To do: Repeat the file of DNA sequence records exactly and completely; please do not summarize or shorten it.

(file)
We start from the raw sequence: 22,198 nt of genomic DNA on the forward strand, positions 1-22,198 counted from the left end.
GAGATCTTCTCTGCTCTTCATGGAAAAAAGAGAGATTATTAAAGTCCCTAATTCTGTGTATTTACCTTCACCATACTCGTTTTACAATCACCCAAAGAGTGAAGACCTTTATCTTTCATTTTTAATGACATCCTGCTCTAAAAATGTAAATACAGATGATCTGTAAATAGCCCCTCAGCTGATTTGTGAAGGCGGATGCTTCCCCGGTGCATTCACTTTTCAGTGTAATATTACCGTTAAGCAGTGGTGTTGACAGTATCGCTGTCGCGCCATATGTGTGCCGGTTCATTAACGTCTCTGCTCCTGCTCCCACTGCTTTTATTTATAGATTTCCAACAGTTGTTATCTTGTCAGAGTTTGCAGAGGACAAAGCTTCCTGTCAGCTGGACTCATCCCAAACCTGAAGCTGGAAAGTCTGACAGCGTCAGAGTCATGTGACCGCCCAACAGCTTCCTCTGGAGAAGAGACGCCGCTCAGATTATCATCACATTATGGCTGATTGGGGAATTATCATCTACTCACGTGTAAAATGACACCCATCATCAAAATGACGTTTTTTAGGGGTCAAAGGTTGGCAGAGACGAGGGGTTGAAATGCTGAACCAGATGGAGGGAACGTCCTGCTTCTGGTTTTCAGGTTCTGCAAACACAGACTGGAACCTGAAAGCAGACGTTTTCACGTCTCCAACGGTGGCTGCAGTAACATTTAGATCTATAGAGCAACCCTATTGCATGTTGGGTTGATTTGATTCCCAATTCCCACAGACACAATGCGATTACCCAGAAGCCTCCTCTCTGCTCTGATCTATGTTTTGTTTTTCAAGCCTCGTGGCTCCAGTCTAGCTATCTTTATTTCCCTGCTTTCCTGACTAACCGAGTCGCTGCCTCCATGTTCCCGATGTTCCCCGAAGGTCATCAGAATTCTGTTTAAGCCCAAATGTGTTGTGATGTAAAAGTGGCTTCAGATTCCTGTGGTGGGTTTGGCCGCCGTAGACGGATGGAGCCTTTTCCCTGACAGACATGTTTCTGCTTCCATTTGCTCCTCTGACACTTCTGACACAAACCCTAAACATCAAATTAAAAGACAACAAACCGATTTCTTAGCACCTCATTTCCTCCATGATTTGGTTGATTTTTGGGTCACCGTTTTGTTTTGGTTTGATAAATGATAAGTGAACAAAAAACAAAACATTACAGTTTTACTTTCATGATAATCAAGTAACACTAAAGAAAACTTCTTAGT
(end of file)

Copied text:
We start from the raw sequence: 22,198 nt of genomic DNA on the forward strand, positions 1-22,198 counted from the left end.
GAGATCTTCTCTGCTCTTCATGGAAAAAAGAGAGATTATTAAAGTCCCTAATTCTGTGTATTTACCTTCACCATACTCGTTTTACAATCACCCAAAGAGTGAAGACCTTTATCTTTCATTTTTAATGACATCCTGCTCTAAAAATGTAAATACAGATGATCTGTAAATAGCCCCTCAGCTGATTTGTGAAGGCGGATGCTTCCCCGGTGCATTCACTTTTCAGTGTAATATTACCGTTAAGCAGTGGTGTTGACAGTATCGCTGTCGCGCCATATGTGTGCCGGTTCATTAACGTCTCTGCTCCTGCTCCCACTGCTTTTATTTATAGATTTCCAACAGTTGTTATCTTGTCAGAGTTTGCAGAGGACAAAGCTTCCTGTCAGCTGGACTCATCCCAAACCTGAAGCTGGAAAGTCTGACAGCGTCAGAGTCATGTGACCGCCCAACAGCTTCCTCTGGAGAAGAGACGCCGCTCAGATTATCATCACATTATGGCTGATTGGGGAATTATCATCTACTCACGTGTAAAATGACACCCATCATCAAAATGACGTTTTTTAGGGGTCAAAGGTTGGCAGAGACGAGGGGTTGAAATGCTGAACCAGATGGAGGGAACGTCCTGCTTCTGGTTTTCAGGTTCTGCAAACACAGACTGGAACCTGAAAGCAGACGTTTTCACGTCTCCAACGGTGGCTGCAGTAACATTTAGATCTATAGAGCAACCCTATTGCATGTTGGGTTGATTTGATTCCCAATTCCCACAGACACAATGCGATTACCCAGAAGCCTCCTCTCTGCTCTGATCTATGTTTTGTTTTTCAAGCCTCGTGGCTCCAGTCTAGCTATCTTTATTTCCCTGCTTTCCTGACTAACCGAGTCGCTGCCTCCATGTTCCCGATGTTCCCCGAAGGTCATCAGAATTCTGTTTAAGCCCAAATGTGTTGTGATGTAAAAGTGGCTTCAGATTCCTGTGGTGGGTTTGGCCGCCGTAGACGGATGGAGCCTTTTCCCTGACAGACATGTTTCTGCTTCCATTTGCTCCTCTGACACTTCTGACACAAACCCTAAACATCAAATTAAAAGACAACAAACCGATTTCTTAGCACCTCATTTCCTCCATGATTTGGTTGATTTTTGGGTCACCGTTTTGTTTTGGTTTGATAAATGATAAGTGAACAAAAAACAAAACATTACAGTTTTACTTTCATGATAATCAAGTAACACTAAAGAAAACTTCTTAGT